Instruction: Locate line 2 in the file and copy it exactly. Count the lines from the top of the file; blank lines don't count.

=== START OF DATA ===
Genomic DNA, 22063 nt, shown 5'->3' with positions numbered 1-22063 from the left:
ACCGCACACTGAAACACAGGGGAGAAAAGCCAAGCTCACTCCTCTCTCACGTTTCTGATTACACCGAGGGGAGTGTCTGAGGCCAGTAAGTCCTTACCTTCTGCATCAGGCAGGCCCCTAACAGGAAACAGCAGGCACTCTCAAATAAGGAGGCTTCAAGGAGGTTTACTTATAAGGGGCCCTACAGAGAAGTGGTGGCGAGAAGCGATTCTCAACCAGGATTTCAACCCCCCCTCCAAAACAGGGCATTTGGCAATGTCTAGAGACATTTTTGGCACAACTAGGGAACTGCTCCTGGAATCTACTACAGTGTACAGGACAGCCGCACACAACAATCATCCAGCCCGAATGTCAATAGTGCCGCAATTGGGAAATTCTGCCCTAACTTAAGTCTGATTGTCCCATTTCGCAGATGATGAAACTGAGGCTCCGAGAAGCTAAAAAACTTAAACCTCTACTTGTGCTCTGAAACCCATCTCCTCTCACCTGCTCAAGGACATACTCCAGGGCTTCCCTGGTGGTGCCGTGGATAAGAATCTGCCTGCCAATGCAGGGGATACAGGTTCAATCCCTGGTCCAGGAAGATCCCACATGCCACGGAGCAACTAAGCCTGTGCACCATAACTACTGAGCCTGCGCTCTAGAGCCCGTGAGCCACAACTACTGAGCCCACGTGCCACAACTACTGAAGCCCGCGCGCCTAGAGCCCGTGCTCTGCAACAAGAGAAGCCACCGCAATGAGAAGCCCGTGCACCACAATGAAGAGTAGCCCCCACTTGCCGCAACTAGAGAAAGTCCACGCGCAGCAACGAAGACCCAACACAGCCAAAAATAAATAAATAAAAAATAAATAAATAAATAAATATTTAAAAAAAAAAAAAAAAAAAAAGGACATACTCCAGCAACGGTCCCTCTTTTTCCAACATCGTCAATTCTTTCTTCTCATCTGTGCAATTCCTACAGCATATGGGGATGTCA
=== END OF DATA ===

ACCGCACACTGAAACACAGGGGAGAAAAGCCAAGCTCACTCCTCTCTCACGTTTCTGATTACACCGAGGGGAGTGTCTGAGGCCAGTAAGTCCTTACCTTCTGCATCAGGCAGGCCCCTAACAGGAAACAGCAGGCACTCTCAAATAAGGAGGCTTCAAGGAGGTTTACTTATAAGGGGCCCTACAGAGAAGTGGTGGCGAGAAGCGATTCTCAACCAGGATTTCAACCCCCCCTCCAAAACAGGGCATTTGGCAATGTCTAGAGACATTTTTGGCACAACTAGGGAACTGCTCCTGGAATCTACTACAGTGTACAGGACAGCCGCACACAACAATCATCCAGCCCGAATGTCAATAGTGCCGCAATTGGGAAATTCTGCCCTAACTTAAGTCTGATTGTCCCATTTCGCAGATGATGAAACTGAGGCTCCGAGAAGCTAAAAAACTTAAACCTCTACTTGTGCTCTGAAACCCATCTCCTCTCACCTGCTCAAGGACATACTCCAGGGCTTCCCTGGTGGTGCCGTGGATAAGAATCTGCCTGCCAATGCAGGGGATACAGGTTCAATCCCTGGTCCAGGAAGATCCCACATGCCACGGAGCAACTAAGCCTGTGCACCATAACTACTGAGCCTGCGCTCTAGAGCCCGTGAGCCACAACTACTGAGCCCACGTGCCACAACTACTGAAGCCCGCGCGCCTAGAGCCCGTGCTCTGCAACAAGAGAAGCCACCGCAATGAGAAGCCCGTGCACCACAATGAAGAGTAGCCCCCACTTGCCGCAACTAGAGAAAGTCCACGCGCAGCAACGAAGACCCAACACAGCCAAAAATAAATAAATAAAAAATAAATAAATAAATAAATATTTAAAAAAAAAAAAAAAAAAAAAGGACATACTCCAGCAACGGTCCCTCTTTTTCCAACATCGTCAATTCTTTCTTCTCATCTGTGCAATTCCTACAGCATATGGGGATGTCA